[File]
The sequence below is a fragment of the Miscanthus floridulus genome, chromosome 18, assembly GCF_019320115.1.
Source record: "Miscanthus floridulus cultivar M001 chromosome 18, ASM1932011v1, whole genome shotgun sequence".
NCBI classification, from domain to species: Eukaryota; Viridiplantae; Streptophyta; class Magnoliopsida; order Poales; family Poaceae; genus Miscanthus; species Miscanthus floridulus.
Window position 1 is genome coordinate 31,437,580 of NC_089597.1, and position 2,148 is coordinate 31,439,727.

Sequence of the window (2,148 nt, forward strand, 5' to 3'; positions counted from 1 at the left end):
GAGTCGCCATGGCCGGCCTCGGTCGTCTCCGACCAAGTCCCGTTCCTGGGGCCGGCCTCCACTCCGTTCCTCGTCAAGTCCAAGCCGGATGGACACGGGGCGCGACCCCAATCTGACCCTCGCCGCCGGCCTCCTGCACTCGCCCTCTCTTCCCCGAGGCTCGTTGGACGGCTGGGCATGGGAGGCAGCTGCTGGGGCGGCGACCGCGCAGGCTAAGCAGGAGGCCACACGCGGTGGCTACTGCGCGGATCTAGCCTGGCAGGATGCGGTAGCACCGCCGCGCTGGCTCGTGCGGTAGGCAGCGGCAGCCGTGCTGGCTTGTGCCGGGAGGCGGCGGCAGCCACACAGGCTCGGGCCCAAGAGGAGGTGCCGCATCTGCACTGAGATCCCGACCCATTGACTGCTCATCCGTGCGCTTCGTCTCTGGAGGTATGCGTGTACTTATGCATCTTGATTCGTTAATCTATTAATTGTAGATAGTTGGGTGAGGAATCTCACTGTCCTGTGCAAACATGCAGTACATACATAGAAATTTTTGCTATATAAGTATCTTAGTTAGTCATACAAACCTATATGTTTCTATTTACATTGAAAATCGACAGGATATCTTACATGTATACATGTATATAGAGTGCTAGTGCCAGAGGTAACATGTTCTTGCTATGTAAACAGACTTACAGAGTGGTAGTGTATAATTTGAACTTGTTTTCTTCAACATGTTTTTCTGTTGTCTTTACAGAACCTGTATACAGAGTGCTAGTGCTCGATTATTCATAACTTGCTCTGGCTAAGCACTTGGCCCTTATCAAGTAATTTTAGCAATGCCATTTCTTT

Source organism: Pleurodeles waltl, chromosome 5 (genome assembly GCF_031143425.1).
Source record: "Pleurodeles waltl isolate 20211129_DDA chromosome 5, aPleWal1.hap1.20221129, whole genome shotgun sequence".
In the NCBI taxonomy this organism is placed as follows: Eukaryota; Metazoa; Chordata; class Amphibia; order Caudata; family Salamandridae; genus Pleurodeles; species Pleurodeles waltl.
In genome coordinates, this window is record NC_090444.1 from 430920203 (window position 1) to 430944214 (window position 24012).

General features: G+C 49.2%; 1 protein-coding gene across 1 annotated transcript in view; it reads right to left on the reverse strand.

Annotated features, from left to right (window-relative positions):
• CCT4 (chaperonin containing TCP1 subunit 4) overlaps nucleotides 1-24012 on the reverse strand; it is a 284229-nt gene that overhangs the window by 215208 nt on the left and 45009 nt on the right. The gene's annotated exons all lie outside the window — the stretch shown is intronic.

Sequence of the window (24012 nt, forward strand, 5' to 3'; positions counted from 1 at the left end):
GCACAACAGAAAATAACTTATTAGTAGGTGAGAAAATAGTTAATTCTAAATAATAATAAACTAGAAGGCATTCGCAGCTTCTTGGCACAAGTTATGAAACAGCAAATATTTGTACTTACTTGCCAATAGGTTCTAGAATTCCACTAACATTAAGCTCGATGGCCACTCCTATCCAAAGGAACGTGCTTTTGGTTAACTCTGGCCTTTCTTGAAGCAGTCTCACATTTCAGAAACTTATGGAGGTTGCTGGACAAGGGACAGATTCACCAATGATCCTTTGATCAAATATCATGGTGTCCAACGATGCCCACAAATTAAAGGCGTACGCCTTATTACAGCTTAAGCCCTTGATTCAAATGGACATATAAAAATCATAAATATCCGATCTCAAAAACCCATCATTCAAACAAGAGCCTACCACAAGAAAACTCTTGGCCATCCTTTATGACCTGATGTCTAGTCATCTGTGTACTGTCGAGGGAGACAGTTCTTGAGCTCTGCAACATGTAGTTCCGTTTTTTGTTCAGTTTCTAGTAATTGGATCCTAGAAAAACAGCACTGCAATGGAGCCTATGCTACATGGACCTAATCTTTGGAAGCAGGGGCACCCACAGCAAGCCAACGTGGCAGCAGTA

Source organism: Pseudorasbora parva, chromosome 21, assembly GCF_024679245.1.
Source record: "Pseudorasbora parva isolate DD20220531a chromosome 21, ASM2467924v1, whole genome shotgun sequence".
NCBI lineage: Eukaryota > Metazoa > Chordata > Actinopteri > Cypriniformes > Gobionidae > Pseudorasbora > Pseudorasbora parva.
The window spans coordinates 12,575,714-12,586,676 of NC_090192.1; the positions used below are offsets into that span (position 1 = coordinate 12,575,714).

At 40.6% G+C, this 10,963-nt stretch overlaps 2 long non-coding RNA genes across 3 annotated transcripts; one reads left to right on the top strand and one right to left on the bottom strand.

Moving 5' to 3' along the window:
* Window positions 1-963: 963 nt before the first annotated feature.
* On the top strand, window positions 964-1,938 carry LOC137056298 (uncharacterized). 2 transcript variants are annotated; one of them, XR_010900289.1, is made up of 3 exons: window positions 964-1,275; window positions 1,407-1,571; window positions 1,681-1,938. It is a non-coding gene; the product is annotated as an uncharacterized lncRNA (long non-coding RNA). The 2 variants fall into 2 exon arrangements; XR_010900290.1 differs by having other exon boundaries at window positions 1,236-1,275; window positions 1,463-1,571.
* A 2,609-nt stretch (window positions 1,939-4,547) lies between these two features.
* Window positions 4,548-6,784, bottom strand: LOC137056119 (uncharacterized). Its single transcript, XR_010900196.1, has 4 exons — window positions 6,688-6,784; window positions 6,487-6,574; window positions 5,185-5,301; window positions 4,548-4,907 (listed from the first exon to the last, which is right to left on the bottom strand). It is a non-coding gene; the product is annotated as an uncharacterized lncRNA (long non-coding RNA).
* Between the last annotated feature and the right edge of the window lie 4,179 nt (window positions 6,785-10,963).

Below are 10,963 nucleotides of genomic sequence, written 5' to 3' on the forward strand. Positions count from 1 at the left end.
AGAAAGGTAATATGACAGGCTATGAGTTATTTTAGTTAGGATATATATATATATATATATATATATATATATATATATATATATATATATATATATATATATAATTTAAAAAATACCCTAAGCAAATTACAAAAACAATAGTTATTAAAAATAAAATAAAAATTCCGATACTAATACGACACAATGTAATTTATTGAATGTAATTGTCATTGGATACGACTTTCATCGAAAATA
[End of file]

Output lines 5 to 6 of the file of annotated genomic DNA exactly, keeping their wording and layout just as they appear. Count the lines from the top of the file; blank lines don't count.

Sequence of the window (2,148 nt, forward strand, 5' to 3'; positions counted from 1 at the left end):
GAGTCGCCATGGCCGGCCTCGGTCGTCTCCGACCAAGTCCCGTTCCTGGGGCCGGCCTCCACTCCGTTCCTCGTCAAGTCCAAGCCGGATGGACACGGGGCGCGACCCCAATCTGACCCTCGCCGCCGGCCTCCTGCACTCGCCCTCTCTTCCCCGAGGCTCGTTGGACGGCTGGGCATGGGAGGCAGCTGCTGGGGCGGCGACCGCGCAGGCTAAGCAGGAGGCCACACGCGGTGGCTACTGCGCGGATCTAGCCTGGCAGGATGCGGTAGCACCGCCGCGCTGGCTCGTGCGGTAGGCAGCGGCAGCCGTGCTGGCTTGTGCCGGGAGGCGGCGGCAGCCACACAGGCTCGGGCCCAAGAGGAGGTGCCGCATCTGCACTGAGATCCCGACCCATTGACTGCTCATCCGTGCGCTTCGTCTCTGGAGGTATGCGTGTACTTATGCATCTTGATTCGTTAATCTATTAATTGTAGATAGTTGGGTGAGGAATCTCACTGTCCTGTGCAAACATGCAGTACATACATAGAAATTTTTGCTATATAAGTATCTTAGTTAGTCATACAAACCTATATGTTTCTATTTACATTGAAAATCGACAGGATATCTTACATGTATACATGTATATAGAGTGCTAGTGCCAGAGGTAACATGTTCTTGCTATGTAAACAGACTTACAGAGTGGTAGTGTATAATTTGAACTTGTTTTCTTCAACATGTTTTTCTGTTGTCTTTACAGAACCTGTATACAGAGTGCTAGTGCTCGATTATTCATAACTTGCTCTGGCTAAGCACTTGGCCCTTATCAAGTAATTTTAGCAATGCCATTTCTTT